&In Cold Pursuit, Liam Neeson once again plays a man with “a certain set of skills,” and anyone looking at the movie’s surface would be right to characterize it as the latest in what has become a seemingly indefatigable chain of thrillers about loss and vengeance. But Hans Petter Moland’s remake of his own 2014 Norwegian film In Order of Disappearance preys upon those expectations for an at-times bleakly funny, and others deeply sad drama about parents, children, and legacies passed from one generation to the next. Neeson’s acknowledgment of – and possible own fatigue with – portraying characters like these gives the latest iteration of an increasingly familiar story surprising emotionality, without depriving audiences of the brutality and body count they’ve come to expect.
Neeson plays Nelson Coxman, a snowplow driver in the fictional town of Kehoe, Colorado who is chosen as Citizen of the Year. Reluctant though he is to receive the attention, Nelson has his honor undercut by the unexpected death of his son Kyle (Micheal Richardson) from a heroin overdose. Confused and inconsolable, he and his wife Grace ( Laura Dern) begin to drift apart, even as Nelson becomes convinced that Kyle was not concealing a drug addiction. Discovering what he believes is proof of foul play, Nelson decides to hunt down and murder the men he believes are responsible, putting him in the crosshairs of a local drug lord named Viking (Tom Bateman) who quickly grows tired of learning that his foot soldiers are mysteriously disappearing, one by one.
Nelson soon uncovers a network of dealers that connects Kehoe to its sister cities, and is on the precipice of becoming an empire – that is, if Viking can broker a deal with White Bull (Tom Jackson), a Native American managing his own criminal enterprise nearby. But even as a curious young detective (Emmy Rossum) starts asking questions about the explosion of illegal drugs pouring into their sleepy little resort town, Nelson continues with his single-minded pursuit of vengeance, landing in the middle of a turf war inadvertently instigated by what was originally a desperate search for answers, and closure, regarding his son.
Moland’s return to this material five years later seems at least aware of Neeson’s pedigree in this growing thriller subgenre, offsetting the actor’s formidable physicality first with the gruff melancholy that burnished his reputation as a dramatic actor. Then, more broadly, he offers a sense of pitch-black whimsy as Nelson’s hunt escalates from individual-oriented retribution to bringing down an entire drug empire. Neeson’s character is smart but never particularly guileful; in a snow-covered rural town with one main road he’s responsible for clearing each day, it’s easy enough to dispose of dead bodies, but Nelson’s fingers-crossed strategy is, at its essence, to convince himself – and his increasingly embittered wife – that his tight-lipped parenting approach didn’t push their son to keep dangerous secrets from both of them.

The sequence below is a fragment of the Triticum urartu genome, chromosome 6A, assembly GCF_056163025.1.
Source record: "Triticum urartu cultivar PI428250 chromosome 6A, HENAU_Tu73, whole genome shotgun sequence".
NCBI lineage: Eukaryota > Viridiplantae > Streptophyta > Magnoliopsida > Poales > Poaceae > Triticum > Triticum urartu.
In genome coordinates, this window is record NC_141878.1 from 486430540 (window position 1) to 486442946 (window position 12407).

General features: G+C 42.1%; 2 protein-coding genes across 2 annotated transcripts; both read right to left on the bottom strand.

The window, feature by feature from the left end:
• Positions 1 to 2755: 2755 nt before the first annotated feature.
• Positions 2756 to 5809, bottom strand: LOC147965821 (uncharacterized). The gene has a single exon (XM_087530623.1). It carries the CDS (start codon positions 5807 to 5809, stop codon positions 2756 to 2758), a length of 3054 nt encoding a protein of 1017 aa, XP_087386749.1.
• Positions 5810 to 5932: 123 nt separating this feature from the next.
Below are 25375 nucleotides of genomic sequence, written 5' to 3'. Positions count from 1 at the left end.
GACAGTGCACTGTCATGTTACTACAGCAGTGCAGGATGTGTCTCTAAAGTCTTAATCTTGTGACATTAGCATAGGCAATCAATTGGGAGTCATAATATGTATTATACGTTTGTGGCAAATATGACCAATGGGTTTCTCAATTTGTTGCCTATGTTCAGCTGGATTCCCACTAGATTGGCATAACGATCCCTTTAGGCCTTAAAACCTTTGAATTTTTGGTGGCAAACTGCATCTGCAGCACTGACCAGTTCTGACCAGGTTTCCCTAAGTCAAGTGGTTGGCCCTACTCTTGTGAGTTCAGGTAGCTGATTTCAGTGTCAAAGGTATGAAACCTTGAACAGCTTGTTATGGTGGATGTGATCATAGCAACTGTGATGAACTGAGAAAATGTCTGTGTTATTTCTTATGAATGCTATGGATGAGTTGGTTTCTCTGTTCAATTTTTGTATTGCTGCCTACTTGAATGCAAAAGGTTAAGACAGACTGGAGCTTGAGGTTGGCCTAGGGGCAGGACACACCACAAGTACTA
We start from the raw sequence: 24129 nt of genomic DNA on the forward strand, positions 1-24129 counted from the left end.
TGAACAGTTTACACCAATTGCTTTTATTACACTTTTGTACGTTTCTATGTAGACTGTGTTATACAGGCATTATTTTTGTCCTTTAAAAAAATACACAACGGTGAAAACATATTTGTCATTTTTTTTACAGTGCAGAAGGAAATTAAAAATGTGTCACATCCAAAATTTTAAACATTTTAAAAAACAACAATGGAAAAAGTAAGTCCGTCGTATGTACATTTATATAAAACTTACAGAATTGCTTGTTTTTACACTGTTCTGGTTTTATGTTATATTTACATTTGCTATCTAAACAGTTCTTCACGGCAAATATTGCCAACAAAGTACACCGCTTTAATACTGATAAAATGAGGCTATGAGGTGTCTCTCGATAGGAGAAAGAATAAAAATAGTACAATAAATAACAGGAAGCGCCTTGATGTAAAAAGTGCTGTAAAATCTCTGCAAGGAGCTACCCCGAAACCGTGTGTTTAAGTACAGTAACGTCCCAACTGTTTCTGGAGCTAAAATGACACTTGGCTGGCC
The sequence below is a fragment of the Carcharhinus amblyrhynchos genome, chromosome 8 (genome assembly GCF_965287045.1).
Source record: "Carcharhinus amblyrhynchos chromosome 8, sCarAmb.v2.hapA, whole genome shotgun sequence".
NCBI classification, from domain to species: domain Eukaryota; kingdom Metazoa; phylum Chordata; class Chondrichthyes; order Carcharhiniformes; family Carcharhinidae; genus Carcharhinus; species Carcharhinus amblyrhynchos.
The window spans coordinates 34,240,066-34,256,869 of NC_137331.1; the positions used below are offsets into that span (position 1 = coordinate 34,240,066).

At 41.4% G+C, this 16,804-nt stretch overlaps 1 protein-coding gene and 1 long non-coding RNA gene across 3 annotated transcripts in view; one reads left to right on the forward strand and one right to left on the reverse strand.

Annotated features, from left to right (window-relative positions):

Unfortunately, Dern’s role as Grace, a sounding board and clear-eyed observer of Nelson’s behavior, disappears from the film far too quickly to sustain what should be the film’s central thread – how far will a parent go to understand their child? As a result, much of the running time is devoted to tracking the accumulating body count and what becomes an almost complete absence of real consequence as Nelson, Viking, White Bull and their various underlings and cohorts violently clash with one another. Certainly that focus provides plenty of gallows humor – punctuated by title cards announcing each new death. But much like Rossum’s cop asks of her superior, aren’t we supposed to care just a little bit more about what’s happening in this town? Or even just about the lengths that Nelson is going to “make right” the wrong of his son’s death? There are real ideas about grief, retribution, heritage, legacy and more introduced with this scenario, but Moland seems happy to let most of them get buried and forgotten beneath that mounting pile of bodies.
As Viking, Bateman makes an often-amusing foil for Neeson’s intimidating stoicism; playing a control-freak dad who believes all of life’s answers can be found in Lord of the Flies, he fails to see how he’s driving his own son away as Nelson desperately searches for the connections he never made while Kyle was alive. But it’s not until Jackson is introduced as the equally cold-blooded but considerably more culturally astute crime lord that the film’s exploration of tradition, and generational responsibility, comes together. White Bull has built his empire both via personal determination and skill and a willingness to prey upon white guilt, and the prospect of losing it – jeopardizing his family and community – is tantamount to genocide. That his own son becomes a pawn in the conflict between Nelson and Viking feels both tragically inevitable narratively and further thematic reinforcement that these all are people trying to protect their legacies, but passing down dangerous lessons while doing it.
Moland’s skillful direction maximizes the visual opportunities from a landscape mostly dominated by fields of white powder, and he directs the action with the right kind of grim, comical realism to ensure that each act of violence still feels brutal. But ultimately, Cold Pursuit could have used a little bit more heat – the warming glow of a more sincere, slightly less cynical take on loss, recrimination and violence. The film manages to be a merciless and moderately entertaining thriller all the same, but perhaps the cruelest irony is that a remake by the same director doesn’t seem to have absorbed the biggest lessons imparted in his source material.
Images: Summit Entertainment